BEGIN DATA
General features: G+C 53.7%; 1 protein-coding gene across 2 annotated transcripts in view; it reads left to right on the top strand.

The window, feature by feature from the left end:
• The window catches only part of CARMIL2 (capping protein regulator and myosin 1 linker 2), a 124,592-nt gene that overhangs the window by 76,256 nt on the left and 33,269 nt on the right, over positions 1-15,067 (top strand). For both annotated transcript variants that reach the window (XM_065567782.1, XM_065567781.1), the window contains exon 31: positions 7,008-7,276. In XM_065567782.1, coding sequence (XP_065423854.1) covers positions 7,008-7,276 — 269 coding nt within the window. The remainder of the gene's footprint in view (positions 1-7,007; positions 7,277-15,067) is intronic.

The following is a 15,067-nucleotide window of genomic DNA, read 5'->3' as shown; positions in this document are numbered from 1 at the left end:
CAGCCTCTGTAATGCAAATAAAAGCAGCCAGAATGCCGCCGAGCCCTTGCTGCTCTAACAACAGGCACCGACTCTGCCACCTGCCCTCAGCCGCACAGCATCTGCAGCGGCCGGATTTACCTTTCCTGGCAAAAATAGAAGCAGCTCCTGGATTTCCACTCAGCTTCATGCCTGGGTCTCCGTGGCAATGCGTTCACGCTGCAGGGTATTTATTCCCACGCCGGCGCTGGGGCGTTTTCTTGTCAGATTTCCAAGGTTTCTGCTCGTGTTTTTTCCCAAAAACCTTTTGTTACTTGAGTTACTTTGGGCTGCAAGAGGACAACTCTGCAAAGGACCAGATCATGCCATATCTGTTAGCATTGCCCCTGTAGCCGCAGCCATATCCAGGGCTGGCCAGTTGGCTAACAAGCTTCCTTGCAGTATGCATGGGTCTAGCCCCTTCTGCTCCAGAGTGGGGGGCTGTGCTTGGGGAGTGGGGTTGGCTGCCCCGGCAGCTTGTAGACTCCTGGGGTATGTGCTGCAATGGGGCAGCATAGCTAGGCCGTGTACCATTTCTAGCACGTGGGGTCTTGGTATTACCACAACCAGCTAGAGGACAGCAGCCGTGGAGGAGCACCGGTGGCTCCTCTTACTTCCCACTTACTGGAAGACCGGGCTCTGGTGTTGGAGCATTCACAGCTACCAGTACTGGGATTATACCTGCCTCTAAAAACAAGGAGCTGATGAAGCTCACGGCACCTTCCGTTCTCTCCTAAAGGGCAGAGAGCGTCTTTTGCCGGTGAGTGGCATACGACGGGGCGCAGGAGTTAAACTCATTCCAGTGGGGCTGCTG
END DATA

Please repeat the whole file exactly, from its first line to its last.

General features: G+C 53.7%; 1 protein-coding gene across 2 annotated transcripts in view; it reads left to right on the top strand.

The window, feature by feature from the left end:
• The window catches only part of CARMIL2 (capping protein regulator and myosin 1 linker 2), a 124,592-nt gene that overhangs the window by 76,256 nt on the left and 33,269 nt on the right, over positions 1-15,067 (top strand). For both annotated transcript variants that reach the window (XM_065567782.1, XM_065567781.1), the window contains exon 31: positions 7,008-7,276. In XM_065567782.1, coding sequence (XP_065423854.1) covers positions 7,008-7,276 — 269 coding nt within the window. The remainder of the gene's footprint in view (positions 1-7,007; positions 7,277-15,067) is intronic.

The following is a 15,067-nucleotide window of genomic DNA, read 5'->3' as shown; positions in this document are numbered from 1 at the left end:
CAGCCTCTGTAATGCAAATAAAAGCAGCCAGAATGCCGCCGAGCCCTTGCTGCTCTAACAACAGGCACCGACTCTGCCACCTGCCCTCAGCCGCACAGCATCTGCAGCGGCCGGATTTACCTTTCCTGGCAAAAATAGAAGCAGCTCCTGGATTTCCACTCAGCTTCATGCCTGGGTCTCCGTGGCAATGCGTTCACGCTGCAGGGTATTTATTCCCACGCCGGCGCTGGGGCGTTTTCTTGTCAGATTTCCAAGGTTTCTGCTCGTGTTTTTTCCCAAAAACCTTTTGTTACTTGAGTTACTTTGGGCTGCAAGAGGACAACTCTGCAAAGGACCAGATCATGCCATATCTGTTAGCATTGCCCCTGTAGCCGCAGCCATATCCAGGGCTGGCCAGTTGGCTAACAAGCTTCCTTGCAGTATGCATGGGTCTAGCCCCTTCTGCTCCAGAGTGGGGGGCTGTGCTTGGGGAGTGGGGTTGGCTGCCCCGGCAGCTTGTAGACTCCTGGGGTATGTGCTGCAATGGGGCAGCATAGCTAGGCCGTGTACCATTTCTAGCACGTGGGGTCTTGGTATTACCACAACCAGCTAGAGGACAGCAGCCGTGGAGGAGCACCGGTGGCTCCTCTTACTTCCCACTTACTGGAAGACCGGGCTCTGGTGTTGGAGCATTCACAGCTACCAGTACTGGGATTATACCTGCCTCTAAAAACAAGGAGCTGATGAAGCTCACGGCACCTTCCGTTCTCTCCTAAAGGGCAGAGAGCGTCTTTTGCCGGTGAGTGGCATACGACGGGGCGCAGGAGTTAAACTCATTCCAGTGGGGCTGCTG